A string made of deer hide was cut by Tl’etinqox elder Melanie Bobby (centre) to mark the grand opening of Chilcotin River Trading Wednesday, March 3. (Chilcotin River Trading Facebook photo)
New gas bar opens in the Chilcotin at Tl’etinqox

Chilcotin River Trading opens its doors

Cariboo Memorial Hospital emergency doctor Sarah Dressler comes off a night shift on Saturday, Feb. 27, 2021. (Monica Lamb-Yorski photo - Williams Lake Tribune)
Our Hometown: The doctor is in the house

Cariboo Memorial Hospital emergency doctor Sarah Dressler was born and raised in Williams Lake

The Williams Lake Trail Riders Arena is slated to have a new roof installed this spring after funding from the province’s Community Economic Recovery Infrastructure Program. (Greg Sabatino photo - Williams Lake Tribune)
Trail Riders Arena, stable stalls, to get new roof at Stampede Grounds

Some of the stalls currently aren’t able to be rented out due to leaks in the roof

A health worker holds a vial of AstraZeneca vaccine to be administered to members of the police at a COVID-19 vaccination center in Mainz, Germany, Thursday, Feb. 25, 2021. (Andreas Arnold/dpa via AP)
43 new COVID-19 cases in Interior Health

368 cases in the region remain active

A sign is seen this past summer outside Yunesit’in Government office west of Williams Lake reminding visitors and members to stay safe amid the COVID-19 pandemic. (Rebecca Dyok photo)
Yunesit’in First Nation completes second round of vaccinations

A total of 26 people have since recovered from COVID-19 after having tested positive

Health Minister Adrian Dix looks on as Dr. Bonnie Henry pauses for a moment as she gives her daily media briefing regarding COVID-19 for British Columbia in Victoria, B.C. THE CANADIAN PRESS/Jonathan Hayward
7 additional deaths and 542 new COVID-19 cases in B.C.

Provincial health officials reported 18 new COVID-19 cases linked to variants of concern

Cannabis bought in British Columbia (Ashley Wadhwani/Black Press Media)
Is it time to start thinking about greener ways to package cannabis?

Packaging suppliers are still figuring eco-friendly and affordable packaging options that fit the mandates of Cannabis Regulations

B.C. research reveals how pandemic has changed attitudes towards sex, health services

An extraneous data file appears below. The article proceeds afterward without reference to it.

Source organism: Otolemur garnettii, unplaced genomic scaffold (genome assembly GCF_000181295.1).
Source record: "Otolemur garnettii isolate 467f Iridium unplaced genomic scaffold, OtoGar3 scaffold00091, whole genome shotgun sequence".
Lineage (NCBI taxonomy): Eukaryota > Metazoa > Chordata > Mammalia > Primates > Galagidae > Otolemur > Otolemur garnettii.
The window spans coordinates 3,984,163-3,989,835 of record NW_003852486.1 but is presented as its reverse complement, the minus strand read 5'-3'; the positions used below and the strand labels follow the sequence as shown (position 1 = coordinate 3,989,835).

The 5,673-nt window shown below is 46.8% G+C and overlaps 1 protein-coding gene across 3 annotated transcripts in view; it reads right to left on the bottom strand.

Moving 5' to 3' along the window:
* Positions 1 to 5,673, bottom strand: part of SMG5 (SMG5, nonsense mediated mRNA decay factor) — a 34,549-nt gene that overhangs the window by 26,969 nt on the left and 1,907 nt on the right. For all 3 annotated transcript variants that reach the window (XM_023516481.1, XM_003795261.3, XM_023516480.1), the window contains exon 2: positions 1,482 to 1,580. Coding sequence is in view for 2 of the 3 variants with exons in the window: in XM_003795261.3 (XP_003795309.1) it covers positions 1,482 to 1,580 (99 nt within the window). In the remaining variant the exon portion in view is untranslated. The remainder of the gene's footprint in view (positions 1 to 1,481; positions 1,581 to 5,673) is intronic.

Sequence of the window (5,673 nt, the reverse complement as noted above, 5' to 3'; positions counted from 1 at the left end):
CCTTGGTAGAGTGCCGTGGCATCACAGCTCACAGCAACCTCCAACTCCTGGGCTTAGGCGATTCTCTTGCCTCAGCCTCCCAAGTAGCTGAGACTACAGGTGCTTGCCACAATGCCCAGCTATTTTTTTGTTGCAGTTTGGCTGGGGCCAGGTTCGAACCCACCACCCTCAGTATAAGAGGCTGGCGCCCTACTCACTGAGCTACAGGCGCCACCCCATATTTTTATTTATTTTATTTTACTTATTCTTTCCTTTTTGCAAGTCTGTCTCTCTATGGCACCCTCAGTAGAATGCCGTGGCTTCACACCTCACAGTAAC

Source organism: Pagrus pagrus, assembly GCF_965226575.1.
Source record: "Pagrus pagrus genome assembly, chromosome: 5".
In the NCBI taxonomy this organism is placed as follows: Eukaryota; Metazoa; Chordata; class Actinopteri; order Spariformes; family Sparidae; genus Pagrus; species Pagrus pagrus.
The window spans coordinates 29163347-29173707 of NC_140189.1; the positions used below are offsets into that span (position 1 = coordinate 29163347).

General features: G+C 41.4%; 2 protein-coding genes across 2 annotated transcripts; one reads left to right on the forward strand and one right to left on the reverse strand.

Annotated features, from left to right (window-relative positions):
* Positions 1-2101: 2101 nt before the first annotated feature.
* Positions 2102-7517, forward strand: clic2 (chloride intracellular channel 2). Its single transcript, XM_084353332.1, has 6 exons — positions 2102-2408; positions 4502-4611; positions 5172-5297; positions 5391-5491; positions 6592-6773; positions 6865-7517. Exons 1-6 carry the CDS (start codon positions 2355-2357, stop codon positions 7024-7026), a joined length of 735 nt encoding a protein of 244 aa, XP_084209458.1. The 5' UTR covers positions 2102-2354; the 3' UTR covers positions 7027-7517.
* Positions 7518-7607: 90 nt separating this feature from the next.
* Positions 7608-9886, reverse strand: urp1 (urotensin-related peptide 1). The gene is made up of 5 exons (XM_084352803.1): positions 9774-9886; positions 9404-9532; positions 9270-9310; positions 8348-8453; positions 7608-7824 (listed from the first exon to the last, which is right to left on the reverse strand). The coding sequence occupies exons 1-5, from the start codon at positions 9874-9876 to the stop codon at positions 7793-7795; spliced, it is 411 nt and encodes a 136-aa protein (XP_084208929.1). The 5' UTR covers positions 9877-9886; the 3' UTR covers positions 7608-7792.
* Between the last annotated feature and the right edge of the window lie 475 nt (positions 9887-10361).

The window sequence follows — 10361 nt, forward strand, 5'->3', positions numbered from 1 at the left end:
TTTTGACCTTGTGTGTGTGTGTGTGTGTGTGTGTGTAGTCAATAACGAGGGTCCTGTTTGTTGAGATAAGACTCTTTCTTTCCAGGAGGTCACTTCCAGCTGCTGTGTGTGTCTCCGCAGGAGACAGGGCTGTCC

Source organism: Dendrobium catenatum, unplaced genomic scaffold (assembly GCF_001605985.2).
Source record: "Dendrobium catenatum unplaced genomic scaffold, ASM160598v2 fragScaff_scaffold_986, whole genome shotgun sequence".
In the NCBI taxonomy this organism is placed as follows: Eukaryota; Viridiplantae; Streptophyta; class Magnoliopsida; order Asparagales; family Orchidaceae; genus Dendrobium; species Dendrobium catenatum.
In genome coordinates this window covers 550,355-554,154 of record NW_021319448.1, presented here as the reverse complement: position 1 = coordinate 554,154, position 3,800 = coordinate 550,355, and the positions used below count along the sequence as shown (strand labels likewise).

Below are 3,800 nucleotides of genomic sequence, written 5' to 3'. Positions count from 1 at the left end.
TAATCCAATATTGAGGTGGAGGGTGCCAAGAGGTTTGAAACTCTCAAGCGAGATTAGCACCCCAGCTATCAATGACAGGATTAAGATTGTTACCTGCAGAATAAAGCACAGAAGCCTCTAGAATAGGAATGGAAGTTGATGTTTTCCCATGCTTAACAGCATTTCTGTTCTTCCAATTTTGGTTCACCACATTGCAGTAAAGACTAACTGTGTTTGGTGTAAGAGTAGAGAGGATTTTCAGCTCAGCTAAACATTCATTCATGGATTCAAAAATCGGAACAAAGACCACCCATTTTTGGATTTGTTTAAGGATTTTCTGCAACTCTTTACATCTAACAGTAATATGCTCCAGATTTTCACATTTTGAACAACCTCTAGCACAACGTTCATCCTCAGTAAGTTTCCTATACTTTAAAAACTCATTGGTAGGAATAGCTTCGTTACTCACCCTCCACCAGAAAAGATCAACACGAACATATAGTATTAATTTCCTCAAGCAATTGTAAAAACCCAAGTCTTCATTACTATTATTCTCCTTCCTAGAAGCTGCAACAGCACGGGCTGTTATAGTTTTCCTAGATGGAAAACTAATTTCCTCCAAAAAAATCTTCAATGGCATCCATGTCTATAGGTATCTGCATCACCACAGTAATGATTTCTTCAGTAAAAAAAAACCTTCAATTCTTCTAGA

CDC survey shows that 35 per cent of people were worried about being judged

Some Canadians are finding butter harder than usual, resulting in an avalanche of social media controversy around #buttergate. (Brett Williams/The Observer)
#Buttergate: Concerns around hard butter hit small B.C. towns and beyond

Canadians find their butter was getting harder, blame palm oil in part one of this series

Jobs Minister Ravi Kahlon speaks in the B.C. legislature, describing work underway to make a small business and tourism aid package less restrictive, Dec. 10, 2020. (Hansard TV)
B.C. extends deadline for tourism, small business COVID-19 grants

Business owners expect months more of lost revenues

Anti-pipeline protests continue in Greater Vancouver, with the latest happening Thursday, March 4 at a Trans Mountain construction site in Burnaby. (Facebook/Laurel Dykstra)
A dozen faith-based protestors blockade Burnaby Trans Mountain site in prayer

The group arrived early Thursday, planning to ‘block any further work’

Mid day at the Vancouver Port Intersection blockade on March 3, organized by the Braided Warriors. (Zoë Ducklow photo)
Anti-pipeline blockade at Vancouver intersection broken up by police

Demonstraters were demanding the release of a fellow anti-TMX protester

(Government of B.C.)
Backcountry skiers are dwarfed by the mountains as they make their way along a mountain ridge near McGillivray Pass Lodge located in the southern Chilcotin Mountains of British Columbia, Tuesday, Jan. 10, 2012. Avalanche Canada has issued a special warning to people who use the backcountry in the mountains of western Alberta and eastern British Columbia. THE CANADIAN PRESS/Jonathan Hayward
Avalanche Canada special warning for mountains in western Alberta, eastern B.C.

Avalanche Canada also says everyone in a backcountry party needs essential rescue gear

Most Read